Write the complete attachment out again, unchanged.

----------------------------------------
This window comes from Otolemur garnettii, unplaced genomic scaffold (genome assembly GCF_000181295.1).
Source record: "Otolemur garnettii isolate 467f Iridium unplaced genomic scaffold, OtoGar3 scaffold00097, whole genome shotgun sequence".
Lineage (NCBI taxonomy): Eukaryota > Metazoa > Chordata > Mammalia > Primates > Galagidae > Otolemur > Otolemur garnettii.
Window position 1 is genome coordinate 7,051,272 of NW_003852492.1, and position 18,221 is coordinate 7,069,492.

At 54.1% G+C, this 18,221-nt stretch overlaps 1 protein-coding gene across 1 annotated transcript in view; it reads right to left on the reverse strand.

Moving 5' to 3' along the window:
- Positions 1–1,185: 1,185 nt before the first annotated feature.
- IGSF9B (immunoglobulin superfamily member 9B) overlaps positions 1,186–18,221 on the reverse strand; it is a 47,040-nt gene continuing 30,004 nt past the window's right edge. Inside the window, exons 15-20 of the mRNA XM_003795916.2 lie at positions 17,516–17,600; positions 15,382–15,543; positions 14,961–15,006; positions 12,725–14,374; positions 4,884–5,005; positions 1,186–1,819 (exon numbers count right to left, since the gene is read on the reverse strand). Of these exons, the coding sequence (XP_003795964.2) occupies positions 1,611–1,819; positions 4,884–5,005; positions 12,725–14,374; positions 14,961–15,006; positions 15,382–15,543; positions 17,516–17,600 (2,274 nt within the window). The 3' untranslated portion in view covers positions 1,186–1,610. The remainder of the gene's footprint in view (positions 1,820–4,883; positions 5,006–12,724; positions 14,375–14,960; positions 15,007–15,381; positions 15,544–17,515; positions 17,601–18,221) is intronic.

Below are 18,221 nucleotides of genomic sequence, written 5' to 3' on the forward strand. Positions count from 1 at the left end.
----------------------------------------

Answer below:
This window comes from Otolemur garnettii, unplaced genomic scaffold (genome assembly GCF_000181295.1).
Source record: "Otolemur garnettii isolate 467f Iridium unplaced genomic scaffold, OtoGar3 scaffold00097, whole genome shotgun sequence".
Lineage (NCBI taxonomy): Eukaryota > Metazoa > Chordata > Mammalia > Primates > Galagidae > Otolemur > Otolemur garnettii.
Window position 1 is genome coordinate 7,051,272 of NW_003852492.1, and position 18,221 is coordinate 7,069,492.

At 54.1% G+C, this 18,221-nt stretch overlaps 1 protein-coding gene across 1 annotated transcript in view; it reads right to left on the reverse strand.

Moving 5' to 3' along the window:
- Positions 1–1,185: 1,185 nt before the first annotated feature.
- IGSF9B (immunoglobulin superfamily member 9B) overlaps positions 1,186–18,221 on the reverse strand; it is a 47,040-nt gene continuing 30,004 nt past the window's right edge. Inside the window, exons 15-20 of the mRNA XM_003795916.2 lie at positions 17,516–17,600; positions 15,382–15,543; positions 14,961–15,006; positions 12,725–14,374; positions 4,884–5,005; positions 1,186–1,819 (exon numbers count right to left, since the gene is read on the reverse strand). Of these exons, the coding sequence (XP_003795964.2) occupies positions 1,611–1,819; positions 4,884–5,005; positions 12,725–14,374; positions 14,961–15,006; positions 15,382–15,543; positions 17,516–17,600 (2,274 nt within the window). The 3' untranslated portion in view covers positions 1,186–1,610. The remainder of the gene's footprint in view (positions 1,820–4,883; positions 5,006–12,724; positions 14,375–14,960; positions 15,007–15,381; positions 15,544–17,515; positions 17,601–18,221) is intronic.

Below are 18,221 nucleotides of genomic sequence, written 5' to 3' on the forward strand. Positions count from 1 at the left end.